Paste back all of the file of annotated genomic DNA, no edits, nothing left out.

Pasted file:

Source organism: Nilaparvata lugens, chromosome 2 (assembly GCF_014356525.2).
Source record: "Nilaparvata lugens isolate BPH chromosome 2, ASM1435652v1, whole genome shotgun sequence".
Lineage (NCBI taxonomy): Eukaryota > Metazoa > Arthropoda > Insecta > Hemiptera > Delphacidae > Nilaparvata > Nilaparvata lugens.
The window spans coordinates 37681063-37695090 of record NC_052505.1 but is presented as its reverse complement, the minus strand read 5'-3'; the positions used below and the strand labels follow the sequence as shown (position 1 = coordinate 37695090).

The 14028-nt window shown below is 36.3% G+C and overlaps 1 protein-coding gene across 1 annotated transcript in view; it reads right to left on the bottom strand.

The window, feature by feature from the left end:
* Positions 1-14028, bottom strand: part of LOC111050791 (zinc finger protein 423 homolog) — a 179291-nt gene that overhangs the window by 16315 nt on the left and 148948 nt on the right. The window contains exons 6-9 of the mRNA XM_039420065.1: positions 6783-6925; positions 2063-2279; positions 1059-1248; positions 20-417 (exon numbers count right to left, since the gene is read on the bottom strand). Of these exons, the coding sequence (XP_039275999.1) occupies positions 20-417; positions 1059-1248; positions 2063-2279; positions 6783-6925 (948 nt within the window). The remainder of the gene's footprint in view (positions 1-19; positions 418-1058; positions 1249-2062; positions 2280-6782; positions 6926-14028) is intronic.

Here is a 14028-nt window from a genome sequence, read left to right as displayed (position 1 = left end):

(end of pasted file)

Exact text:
Source organism: Nilaparvata lugens, chromosome 2 (assembly GCF_014356525.2).
Source record: "Nilaparvata lugens isolate BPH chromosome 2, ASM1435652v1, whole genome shotgun sequence".
Lineage (NCBI taxonomy): Eukaryota > Metazoa > Arthropoda > Insecta > Hemiptera > Delphacidae > Nilaparvata > Nilaparvata lugens.
The window spans coordinates 37681063-37695090 of record NC_052505.1 but is presented as its reverse complement, the minus strand read 5'-3'; the positions used below and the strand labels follow the sequence as shown (position 1 = coordinate 37695090).

The 14028-nt window shown below is 36.3% G+C and overlaps 1 protein-coding gene across 1 annotated transcript in view; it reads right to left on the bottom strand.

The window, feature by feature from the left end:
* Positions 1-14028, bottom strand: part of LOC111050791 (zinc finger protein 423 homolog) — a 179291-nt gene that overhangs the window by 16315 nt on the left and 148948 nt on the right. The window contains exons 6-9 of the mRNA XM_039420065.1: positions 6783-6925; positions 2063-2279; positions 1059-1248; positions 20-417 (exon numbers count right to left, since the gene is read on the bottom strand). Of these exons, the coding sequence (XP_039275999.1) occupies positions 20-417; positions 1059-1248; positions 2063-2279; positions 6783-6925 (948 nt within the window). The remainder of the gene's footprint in view (positions 1-19; positions 418-1058; positions 1249-2062; positions 2280-6782; positions 6926-14028) is intronic.

Here is a 14028-nt window from a genome sequence, read left to right as displayed (position 1 = left end):